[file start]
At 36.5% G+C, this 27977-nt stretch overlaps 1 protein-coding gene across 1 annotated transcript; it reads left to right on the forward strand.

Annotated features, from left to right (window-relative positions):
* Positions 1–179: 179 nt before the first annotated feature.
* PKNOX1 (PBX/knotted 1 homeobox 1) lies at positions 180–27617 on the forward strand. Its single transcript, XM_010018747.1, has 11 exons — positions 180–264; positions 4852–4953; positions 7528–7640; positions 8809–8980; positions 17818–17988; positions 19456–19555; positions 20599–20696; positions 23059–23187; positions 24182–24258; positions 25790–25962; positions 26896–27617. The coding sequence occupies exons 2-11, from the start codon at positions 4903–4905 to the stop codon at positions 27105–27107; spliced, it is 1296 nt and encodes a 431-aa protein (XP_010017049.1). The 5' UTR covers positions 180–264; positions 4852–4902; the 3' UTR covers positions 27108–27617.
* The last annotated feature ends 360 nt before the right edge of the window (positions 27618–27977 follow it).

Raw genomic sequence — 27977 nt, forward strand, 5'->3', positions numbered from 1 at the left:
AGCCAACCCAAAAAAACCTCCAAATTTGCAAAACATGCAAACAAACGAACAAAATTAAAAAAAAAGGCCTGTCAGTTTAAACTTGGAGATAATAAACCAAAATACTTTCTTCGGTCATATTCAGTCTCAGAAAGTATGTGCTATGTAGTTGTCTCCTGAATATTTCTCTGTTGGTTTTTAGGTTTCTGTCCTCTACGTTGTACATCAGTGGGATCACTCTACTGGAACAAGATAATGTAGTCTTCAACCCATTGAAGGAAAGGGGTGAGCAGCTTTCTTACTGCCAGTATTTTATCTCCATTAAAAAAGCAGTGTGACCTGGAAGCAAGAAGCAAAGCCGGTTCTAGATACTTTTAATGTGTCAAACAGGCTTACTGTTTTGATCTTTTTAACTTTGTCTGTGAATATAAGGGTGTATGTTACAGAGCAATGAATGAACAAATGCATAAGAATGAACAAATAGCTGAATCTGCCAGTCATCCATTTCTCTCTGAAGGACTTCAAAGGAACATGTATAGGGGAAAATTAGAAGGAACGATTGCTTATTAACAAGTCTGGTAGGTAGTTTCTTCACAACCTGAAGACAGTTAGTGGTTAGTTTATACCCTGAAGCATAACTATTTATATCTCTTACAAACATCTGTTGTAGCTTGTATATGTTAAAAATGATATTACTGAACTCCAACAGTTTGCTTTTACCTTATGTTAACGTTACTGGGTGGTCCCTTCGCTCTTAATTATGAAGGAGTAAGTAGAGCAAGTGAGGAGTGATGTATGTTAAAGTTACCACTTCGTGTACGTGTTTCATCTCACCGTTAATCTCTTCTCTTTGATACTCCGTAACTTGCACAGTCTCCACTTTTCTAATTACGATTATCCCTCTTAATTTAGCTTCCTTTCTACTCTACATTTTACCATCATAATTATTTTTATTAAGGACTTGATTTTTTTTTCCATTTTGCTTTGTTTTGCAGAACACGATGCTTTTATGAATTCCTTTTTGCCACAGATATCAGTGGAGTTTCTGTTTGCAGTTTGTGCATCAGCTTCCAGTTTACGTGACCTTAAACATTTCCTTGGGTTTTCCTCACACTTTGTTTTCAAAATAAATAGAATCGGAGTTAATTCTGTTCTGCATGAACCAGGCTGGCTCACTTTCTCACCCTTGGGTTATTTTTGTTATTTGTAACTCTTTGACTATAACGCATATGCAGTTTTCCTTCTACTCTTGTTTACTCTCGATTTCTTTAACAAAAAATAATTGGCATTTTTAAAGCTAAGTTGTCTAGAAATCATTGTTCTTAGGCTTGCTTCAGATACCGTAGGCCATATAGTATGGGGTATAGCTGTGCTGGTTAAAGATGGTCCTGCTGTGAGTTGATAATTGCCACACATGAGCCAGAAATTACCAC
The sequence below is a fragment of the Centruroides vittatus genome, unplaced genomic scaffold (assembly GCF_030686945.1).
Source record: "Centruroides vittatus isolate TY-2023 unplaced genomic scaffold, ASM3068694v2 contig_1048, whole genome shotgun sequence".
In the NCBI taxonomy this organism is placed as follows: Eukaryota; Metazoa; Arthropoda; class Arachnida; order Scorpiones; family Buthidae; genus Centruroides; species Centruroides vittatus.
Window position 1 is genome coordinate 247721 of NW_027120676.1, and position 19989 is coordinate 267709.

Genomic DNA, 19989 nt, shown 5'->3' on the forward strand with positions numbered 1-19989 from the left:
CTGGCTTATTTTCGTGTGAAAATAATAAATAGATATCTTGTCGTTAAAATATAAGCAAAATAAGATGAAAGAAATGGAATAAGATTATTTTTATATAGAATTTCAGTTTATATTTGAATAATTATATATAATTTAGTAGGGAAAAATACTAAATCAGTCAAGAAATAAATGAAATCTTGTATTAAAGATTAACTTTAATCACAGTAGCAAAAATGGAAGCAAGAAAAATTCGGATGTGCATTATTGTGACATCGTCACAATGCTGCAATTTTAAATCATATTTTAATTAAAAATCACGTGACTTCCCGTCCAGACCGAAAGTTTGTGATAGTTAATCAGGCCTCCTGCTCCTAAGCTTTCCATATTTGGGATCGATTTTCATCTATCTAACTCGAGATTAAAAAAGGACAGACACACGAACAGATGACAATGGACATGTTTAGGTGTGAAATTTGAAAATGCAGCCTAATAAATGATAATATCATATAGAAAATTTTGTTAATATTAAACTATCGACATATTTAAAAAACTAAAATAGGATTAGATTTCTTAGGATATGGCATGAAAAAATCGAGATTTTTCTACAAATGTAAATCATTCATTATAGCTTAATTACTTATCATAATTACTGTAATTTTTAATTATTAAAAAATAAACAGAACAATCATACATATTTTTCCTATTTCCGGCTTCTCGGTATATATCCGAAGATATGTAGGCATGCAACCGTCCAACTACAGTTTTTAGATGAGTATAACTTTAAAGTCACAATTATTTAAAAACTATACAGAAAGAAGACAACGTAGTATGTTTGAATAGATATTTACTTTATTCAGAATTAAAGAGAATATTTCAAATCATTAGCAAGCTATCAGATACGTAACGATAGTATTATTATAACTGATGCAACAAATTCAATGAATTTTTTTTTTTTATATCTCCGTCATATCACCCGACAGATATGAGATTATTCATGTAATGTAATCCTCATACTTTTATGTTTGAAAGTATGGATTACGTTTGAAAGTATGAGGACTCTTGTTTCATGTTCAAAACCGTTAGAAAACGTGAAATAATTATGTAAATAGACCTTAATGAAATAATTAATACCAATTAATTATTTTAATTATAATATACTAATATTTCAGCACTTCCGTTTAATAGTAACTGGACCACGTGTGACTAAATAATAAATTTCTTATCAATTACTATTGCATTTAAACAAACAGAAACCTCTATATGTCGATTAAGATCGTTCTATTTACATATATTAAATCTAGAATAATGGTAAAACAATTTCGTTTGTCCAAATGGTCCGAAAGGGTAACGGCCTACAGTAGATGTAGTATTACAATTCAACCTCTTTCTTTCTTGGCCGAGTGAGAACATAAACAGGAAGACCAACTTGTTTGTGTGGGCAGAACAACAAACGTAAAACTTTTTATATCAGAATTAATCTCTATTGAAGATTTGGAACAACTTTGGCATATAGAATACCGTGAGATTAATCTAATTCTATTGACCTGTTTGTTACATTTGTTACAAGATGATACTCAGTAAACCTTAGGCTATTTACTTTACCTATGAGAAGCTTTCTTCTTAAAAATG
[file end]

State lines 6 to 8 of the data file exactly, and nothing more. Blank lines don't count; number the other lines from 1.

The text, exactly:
Raw genomic sequence — 27977 nt, forward strand, 5'->3', positions numbered from 1 at the left:
AGCCAACCCAAAAAAACCTCCAAATTTGCAAAACATGCAAACAAACGAACAAAATTAAAAAAAAAGGCCTGTCAGTTTAAACTTGGAGATAATAAACCAAAATACTTTCTTCGGTCATATTCAGTCTCAGAAAGTATGTGCTATGTAGTTGTCTCCTGAATATTTCTCTGTTGGTTTTTAGGTTTCTGTCCTCTACGTTGTACATCAGTGGGATCACTCTACTGGAACAAGATAATGTAGTCTTCAACCCATTGAAGGAAAGGGGTGAGCAGCTTTCTTACTGCCAGTATTTTATCTCCATTAAAAAAGCAGTGTGACCTGGAAGCAAGAAGCAAAGCCGGTTCTAGATACTTTTAATGTGTCAAACAGGCTTACTGTTTTGATCTTTTTAACTTTGTCTGTGAATATAAGGGTGTATGTTACAGAGCAATGAATGAACAAATGCATAAGAATGAACAAATAGCTGAATCTGCCAGTCATCCATTTCTCTCTGAAGGACTTCAAAGGAACATGTATAGGGGAAAATTAGAAGGAACGATTGCTTATTAACAAGTCTGGTAGGTAGTTTCTTCACAACCTGAAGACAGTTAGTGGTTAGTTTATACCCTGAAGCATAACTATTTATATCTCTTACAAACATCTGTTGTAGCTTGTATATGTTAAAAATGATATTACTGAACTCCAACAGTTTGCTTTTACCTTATGTTAACGTTACTGGGTGGTCCCTTCGCTCTTAATTATGAAGGAGTAAGTAGAGCAAGTGAGGAGTGATGTATGTTAAAGTTACCACTTCGTGTACGTGTTTCATCTCACCGTTAATCTCTTCTCTTTGATACTCCGTAACTTGCACAGTCTCCACTTTTCTAATTACGATTATCCCTCTTAATTTAGCTTCCTTTCTACTCTACATTTTACCATCATAATTATTTTTATTAAGGACTTGATTTTTTTTTCCATTTTGCTTTGTTTTGCAGAACACGATGCTTTTATGAATTCCTTTTTGCCACAGATATCAGTGGAGTTTCTGTTTGCAGTTTGTGCATCAGCTTCCAGTTTACGTGACCTTAAACATTTCCTTGGGTTTTCCTCACACTTTGTTTTCAAAATAAATAGAATCGGAGTTAATTCTGTTCTGCATGAACCAGGCTGGCTCACTTTCTCACCCTTGGGTTATTTTTGTTATTTGTAACTCTTTGACTATAACGCATATGCAGTTTTCCTTCTACTCTTGTTTACTCTCGATTTCTTTAACAAAAAATAATTGGCATTTTTAAAGCTAAGTTGTCTAGAAATCATTGTTCTTAGGCTTGCTTCAGATACCGTAGGCCATATAGTATGGGGTATAGCTGTGCTGGTTAAAGATGGTCCTGCTGTGAGTTGATAATTGCCACACATGAGCCAGAAATTACCAC
The sequence below is a fragment of the Centruroides vittatus genome, unplaced genomic scaffold (assembly GCF_030686945.1).